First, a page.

Julius Caesar mocks his wife’s ominous dream:? “She dreamt tonight she saw my statue,? which like a fountain with a hundred spouts?did run pure blood: and many lusty Romans came smiling and did bathe their hands in it.” (2.2.76-79)
This seminar will look at various representations of blood in Shakespeare’s plays. From intense physical moments of bleeding on the stage, to abstract concerns around legitimacy and primogeniture, papers will focus on issues of humoral theory, embodiment, stage properties, and kinship.
Marjorie Garber, in Shakespeare After All (2004), claims that Macbeth is a play obsessed with blood in its literal, symbolic, metonymic, and paternal meanings: “For it is the word blood, in all its forms that haunts Macbeth. Where some have blood in the sense of family, issue, children, and lineage, others--like the childless Macbeth and Lady Macbeth--have blood in the sense of bloodshed, ultimate disorder rather than orderly sequence, death rather than life, the end of a line rather than a line without an end. With the coming of Banquo’s ghost, we find Macbeth almost resigned to this inevitable idea of blood: ‘It will have blood, they say. Blood will have blood” (716-717).
Yet this importance of blood permeates many of Shakespeare’s works. From Gail Kern Paster’s humoral “laudable blood” to Lady Macbeth’s prayer for amenorrhea, from the late Caesar’s “wounds, poor dumb mouths” to Coriolanus’ warlike “bloody brow,” Shakespeare’s plays are steeped in and ooze of blood.
This seminar will question the various, complex ways contemporary scholarship engages with the idea of blood in early modern drama and culture. Participants will submit and pre-circulate papers a few weeks prior to the conference in Boston. Each participant will be responsible for responding to several papers in preparation for our meeting. In addition, participants will prepare discussion questions for the group and will prepare an extended abstract for their paper.
At the 2012 NeMLA convention in Rochester, we successfully ran a similar seminar themed around experiences and literary representations of smell, taste, and touch in early modern Europe. The seminar-style format was well received by both participants and audience members.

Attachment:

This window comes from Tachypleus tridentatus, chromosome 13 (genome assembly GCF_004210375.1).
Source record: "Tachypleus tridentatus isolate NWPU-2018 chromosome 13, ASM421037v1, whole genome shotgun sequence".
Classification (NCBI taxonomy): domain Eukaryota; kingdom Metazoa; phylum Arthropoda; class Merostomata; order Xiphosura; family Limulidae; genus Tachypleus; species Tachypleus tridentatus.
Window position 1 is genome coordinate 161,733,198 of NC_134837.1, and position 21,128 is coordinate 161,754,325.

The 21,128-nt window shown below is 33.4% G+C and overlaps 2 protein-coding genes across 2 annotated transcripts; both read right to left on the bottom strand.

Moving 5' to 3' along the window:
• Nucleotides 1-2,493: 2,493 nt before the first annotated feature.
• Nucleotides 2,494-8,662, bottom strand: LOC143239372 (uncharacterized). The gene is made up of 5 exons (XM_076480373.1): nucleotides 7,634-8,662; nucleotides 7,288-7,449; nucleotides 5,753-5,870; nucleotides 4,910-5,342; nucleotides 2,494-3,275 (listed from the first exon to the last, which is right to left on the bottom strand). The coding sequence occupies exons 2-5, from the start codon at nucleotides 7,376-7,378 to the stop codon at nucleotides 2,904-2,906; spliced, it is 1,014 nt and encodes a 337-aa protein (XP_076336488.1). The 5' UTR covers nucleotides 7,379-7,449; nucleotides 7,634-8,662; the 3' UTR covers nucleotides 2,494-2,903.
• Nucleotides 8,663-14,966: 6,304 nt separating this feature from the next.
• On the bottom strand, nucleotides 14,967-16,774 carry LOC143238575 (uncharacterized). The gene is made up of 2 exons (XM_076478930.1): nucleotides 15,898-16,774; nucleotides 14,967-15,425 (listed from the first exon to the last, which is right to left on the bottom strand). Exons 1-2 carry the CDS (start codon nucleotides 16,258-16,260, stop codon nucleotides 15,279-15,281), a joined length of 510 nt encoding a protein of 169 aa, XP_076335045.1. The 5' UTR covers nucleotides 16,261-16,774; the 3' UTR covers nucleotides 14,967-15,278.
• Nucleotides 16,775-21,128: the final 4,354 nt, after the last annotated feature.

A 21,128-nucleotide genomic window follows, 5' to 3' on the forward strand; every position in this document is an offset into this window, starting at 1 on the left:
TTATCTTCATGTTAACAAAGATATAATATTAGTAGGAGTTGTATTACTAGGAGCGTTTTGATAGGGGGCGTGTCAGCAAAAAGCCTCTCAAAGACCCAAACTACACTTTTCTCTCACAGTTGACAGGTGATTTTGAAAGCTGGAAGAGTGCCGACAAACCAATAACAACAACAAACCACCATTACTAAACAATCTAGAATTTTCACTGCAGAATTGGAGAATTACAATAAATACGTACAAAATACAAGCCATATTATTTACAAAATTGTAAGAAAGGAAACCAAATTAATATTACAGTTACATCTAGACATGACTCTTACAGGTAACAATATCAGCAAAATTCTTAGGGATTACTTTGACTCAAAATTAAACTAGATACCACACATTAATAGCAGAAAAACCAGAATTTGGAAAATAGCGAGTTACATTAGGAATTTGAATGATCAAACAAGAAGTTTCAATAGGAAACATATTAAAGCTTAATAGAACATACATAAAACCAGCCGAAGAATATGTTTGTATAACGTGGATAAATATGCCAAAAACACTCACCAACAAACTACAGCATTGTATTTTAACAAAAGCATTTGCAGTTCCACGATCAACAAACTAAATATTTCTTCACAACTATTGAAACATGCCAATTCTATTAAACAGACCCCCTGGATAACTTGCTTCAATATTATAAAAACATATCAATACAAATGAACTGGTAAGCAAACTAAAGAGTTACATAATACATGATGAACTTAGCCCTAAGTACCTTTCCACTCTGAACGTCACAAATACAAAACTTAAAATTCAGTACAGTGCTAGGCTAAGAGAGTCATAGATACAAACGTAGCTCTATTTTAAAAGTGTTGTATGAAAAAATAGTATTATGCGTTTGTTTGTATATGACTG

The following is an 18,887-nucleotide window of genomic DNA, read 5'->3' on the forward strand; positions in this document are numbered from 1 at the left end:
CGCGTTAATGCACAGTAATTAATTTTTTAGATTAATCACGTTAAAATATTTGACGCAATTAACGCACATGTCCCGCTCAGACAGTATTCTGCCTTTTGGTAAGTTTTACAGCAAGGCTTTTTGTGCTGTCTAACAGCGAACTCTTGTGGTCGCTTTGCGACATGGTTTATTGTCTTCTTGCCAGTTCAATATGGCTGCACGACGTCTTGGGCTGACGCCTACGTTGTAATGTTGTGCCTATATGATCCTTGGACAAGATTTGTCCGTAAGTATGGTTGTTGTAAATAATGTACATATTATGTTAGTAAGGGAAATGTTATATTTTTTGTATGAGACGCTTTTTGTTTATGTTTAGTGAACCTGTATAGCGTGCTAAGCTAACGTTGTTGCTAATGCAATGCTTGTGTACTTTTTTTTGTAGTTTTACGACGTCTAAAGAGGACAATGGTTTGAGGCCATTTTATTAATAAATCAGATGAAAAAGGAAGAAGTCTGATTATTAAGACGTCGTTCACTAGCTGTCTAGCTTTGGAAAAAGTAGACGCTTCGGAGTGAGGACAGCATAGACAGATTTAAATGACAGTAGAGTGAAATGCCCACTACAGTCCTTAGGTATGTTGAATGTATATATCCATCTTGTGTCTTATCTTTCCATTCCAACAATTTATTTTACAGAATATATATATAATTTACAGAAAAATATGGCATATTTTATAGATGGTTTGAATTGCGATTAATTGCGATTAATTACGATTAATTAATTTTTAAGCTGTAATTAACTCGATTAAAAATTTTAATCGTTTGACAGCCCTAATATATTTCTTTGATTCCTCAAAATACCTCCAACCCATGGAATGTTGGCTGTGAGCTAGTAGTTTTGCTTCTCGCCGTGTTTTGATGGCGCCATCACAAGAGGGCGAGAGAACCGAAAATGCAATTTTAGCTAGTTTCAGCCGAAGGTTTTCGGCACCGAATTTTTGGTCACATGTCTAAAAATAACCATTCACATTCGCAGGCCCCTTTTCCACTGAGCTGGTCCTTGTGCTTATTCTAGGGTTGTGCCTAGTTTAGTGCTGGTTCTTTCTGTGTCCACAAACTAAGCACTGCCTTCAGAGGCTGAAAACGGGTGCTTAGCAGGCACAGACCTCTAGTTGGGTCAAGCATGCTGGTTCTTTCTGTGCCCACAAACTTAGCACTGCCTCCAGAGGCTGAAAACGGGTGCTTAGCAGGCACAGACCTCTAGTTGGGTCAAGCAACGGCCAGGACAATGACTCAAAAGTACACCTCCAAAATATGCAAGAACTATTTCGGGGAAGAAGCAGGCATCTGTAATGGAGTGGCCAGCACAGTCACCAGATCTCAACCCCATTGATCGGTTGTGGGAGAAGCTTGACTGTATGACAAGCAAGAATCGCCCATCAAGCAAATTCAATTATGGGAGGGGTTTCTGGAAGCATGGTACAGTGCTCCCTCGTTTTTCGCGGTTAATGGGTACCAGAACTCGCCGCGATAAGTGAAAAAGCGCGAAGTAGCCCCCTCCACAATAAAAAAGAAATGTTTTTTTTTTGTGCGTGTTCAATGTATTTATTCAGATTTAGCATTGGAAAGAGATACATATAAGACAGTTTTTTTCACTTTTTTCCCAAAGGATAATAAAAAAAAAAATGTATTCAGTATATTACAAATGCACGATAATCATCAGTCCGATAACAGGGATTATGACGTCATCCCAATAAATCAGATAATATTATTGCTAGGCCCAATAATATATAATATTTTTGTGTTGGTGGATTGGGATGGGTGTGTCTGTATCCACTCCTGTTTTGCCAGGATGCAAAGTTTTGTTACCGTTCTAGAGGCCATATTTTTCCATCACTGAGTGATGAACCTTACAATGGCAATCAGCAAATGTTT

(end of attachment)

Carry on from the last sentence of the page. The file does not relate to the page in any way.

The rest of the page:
Deadline: September 30, 2011
Please include with your abstract: Name and Affiliation, Email address, Postal address, Telephone number, A/V requirements (if any; $10 handling fee with registration)
Please send a 300 word abstract, a brief CV, and your name & affiliation to both Chris Madson at email@example.com and Colleen Kennedy at firstname.lastname@example.org.
The 2013 NeMLA convention continues the Association's tradition of sharing innovative scholarship in an engaging and generative location. The 44th annual event will be held in historic Boston, Massachusetts, a city known for its national and maritime history, academic facilities and collections, vibrant art, theatre, and food scenes, and blend of architecture. The Convention, located centrally near Boston Commons and the Theatre District at the Hyatt Regency, will include keynote and guest speakers, literary readings, film screenings, tours and workshops. Interested participants may submit abstracts to more than one NeMLA session; however, panelists can only present one paper (panel or seminar). Convention participants may present a paper at a panel and also present at a creative session or participate in a roundtable. http://www.nemla.org/convention/2013/cfp.html